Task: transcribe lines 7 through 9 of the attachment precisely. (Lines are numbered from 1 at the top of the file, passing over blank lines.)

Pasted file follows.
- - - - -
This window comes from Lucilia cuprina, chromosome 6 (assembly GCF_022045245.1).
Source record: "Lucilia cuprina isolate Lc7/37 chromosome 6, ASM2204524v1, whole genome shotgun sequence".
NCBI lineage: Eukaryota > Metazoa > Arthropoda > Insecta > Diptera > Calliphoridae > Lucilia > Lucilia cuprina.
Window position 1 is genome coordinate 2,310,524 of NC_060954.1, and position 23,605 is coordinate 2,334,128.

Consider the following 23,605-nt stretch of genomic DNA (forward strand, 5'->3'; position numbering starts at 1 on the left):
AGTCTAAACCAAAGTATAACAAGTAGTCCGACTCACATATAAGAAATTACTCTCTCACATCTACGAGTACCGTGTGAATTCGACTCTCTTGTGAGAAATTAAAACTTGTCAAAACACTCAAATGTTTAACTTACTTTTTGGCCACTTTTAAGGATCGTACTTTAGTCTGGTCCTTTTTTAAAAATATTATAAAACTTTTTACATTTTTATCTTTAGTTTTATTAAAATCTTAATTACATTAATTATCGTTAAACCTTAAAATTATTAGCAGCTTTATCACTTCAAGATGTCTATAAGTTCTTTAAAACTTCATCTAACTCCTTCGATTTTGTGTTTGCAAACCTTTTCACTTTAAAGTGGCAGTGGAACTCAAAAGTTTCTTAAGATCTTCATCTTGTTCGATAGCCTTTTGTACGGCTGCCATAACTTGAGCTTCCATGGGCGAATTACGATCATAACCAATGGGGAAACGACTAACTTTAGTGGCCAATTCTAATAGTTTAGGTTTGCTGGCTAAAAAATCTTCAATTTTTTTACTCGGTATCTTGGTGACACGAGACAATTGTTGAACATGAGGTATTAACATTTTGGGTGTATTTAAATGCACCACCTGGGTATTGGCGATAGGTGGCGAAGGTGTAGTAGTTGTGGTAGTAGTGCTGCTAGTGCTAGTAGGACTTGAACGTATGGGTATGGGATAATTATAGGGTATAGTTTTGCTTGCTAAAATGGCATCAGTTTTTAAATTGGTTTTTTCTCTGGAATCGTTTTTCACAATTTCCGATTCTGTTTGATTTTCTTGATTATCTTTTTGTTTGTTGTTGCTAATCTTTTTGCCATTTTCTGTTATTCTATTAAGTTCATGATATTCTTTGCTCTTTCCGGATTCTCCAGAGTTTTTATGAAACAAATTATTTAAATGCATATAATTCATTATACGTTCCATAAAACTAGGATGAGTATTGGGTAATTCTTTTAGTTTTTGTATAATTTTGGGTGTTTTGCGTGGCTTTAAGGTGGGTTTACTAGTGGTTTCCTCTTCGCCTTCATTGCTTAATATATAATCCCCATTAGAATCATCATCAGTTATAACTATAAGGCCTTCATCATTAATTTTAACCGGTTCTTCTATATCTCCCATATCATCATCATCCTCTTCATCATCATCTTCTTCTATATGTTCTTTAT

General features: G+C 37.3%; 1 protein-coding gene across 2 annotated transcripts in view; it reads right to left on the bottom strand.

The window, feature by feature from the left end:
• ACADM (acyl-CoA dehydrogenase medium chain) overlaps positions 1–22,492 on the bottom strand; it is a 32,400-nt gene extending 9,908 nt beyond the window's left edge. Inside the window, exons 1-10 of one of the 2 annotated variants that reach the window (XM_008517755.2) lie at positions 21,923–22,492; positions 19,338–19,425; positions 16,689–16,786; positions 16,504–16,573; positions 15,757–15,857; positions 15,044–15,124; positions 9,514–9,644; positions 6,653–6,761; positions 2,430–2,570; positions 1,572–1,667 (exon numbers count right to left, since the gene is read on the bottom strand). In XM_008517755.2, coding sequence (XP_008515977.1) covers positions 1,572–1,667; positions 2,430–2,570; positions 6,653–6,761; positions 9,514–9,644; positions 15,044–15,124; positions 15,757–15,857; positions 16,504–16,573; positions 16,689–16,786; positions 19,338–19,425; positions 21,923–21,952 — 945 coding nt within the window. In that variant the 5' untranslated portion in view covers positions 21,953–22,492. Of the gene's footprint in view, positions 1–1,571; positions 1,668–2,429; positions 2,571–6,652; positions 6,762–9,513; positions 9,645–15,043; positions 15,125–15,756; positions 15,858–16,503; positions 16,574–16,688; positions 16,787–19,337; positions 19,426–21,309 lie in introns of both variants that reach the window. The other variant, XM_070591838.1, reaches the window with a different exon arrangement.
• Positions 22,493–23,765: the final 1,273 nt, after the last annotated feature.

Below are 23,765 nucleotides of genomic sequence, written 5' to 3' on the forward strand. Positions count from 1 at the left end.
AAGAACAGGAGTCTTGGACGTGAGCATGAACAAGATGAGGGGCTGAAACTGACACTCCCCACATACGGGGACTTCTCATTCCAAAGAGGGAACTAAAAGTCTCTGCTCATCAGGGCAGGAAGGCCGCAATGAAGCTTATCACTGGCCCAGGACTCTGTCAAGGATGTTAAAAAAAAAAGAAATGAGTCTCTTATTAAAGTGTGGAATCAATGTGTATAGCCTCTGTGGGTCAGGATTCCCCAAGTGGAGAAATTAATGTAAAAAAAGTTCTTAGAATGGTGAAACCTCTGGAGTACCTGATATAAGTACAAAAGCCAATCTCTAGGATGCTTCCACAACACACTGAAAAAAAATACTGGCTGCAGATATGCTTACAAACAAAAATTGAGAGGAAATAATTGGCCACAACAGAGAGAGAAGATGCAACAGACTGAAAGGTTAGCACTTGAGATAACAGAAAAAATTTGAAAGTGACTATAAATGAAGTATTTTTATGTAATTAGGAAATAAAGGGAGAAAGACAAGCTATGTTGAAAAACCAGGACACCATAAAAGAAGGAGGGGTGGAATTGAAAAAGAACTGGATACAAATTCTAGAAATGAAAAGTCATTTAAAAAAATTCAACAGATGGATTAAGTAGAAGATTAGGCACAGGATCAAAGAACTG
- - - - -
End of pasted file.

General features: G+C 37.3%; 1 protein-coding gene across 2 annotated transcripts in view; it reads right to left on the bottom strand.

The window, feature by feature from the left end:
• ACADM (acyl-CoA dehydrogenase medium chain) overlaps positions 1–22,492 on the bottom strand; it is a 32,400-nt gene extending 9,908 nt beyond the window's left edge. Inside the window, exons 1-10 of one of the 2 annotated variants that reach the window (XM_008517755.2) lie at positions 21,923–22,492; positions 19,338–19,425; positions 16,689–16,786; positions 16,504–16,573; positions 15,757–15,857; positions 15,044–15,124; positions 9,514–9,644; positions 6,653–6,761; positions 2,430–2,570; positions 1,572–1,667 (exon numbers count right to left, since the gene is read on the bottom strand). In XM_008517755.2, coding sequence (XP_008515977.1) covers positions 1,572–1,667; positions 2,430–2,570; positions 6,653–6,761; positions 9,514–9,644; positions 15,044–15,124; positions 15,757–15,857; positions 16,504–16,573; positions 16,689–16,786; positions 19,338–19,425; positions 21,923–21,952 — 945 coding nt within the window. In that variant the 5' untranslated portion in view covers positions 21,953–22,492. Of the gene's footprint in view, positions 1–1,571; positions 1,668–2,429; positions 2,571–6,652; positions 6,762–9,513; positions 9,645–15,043; positions 15,125–15,756; positions 15,858–16,503; positions 16,574–16,688; positions 16,787–19,337; positions 19,426–21,309 lie in introns of both variants that reach the window. The other variant, XM_070591838.1, reaches the window with a different exon arrangement.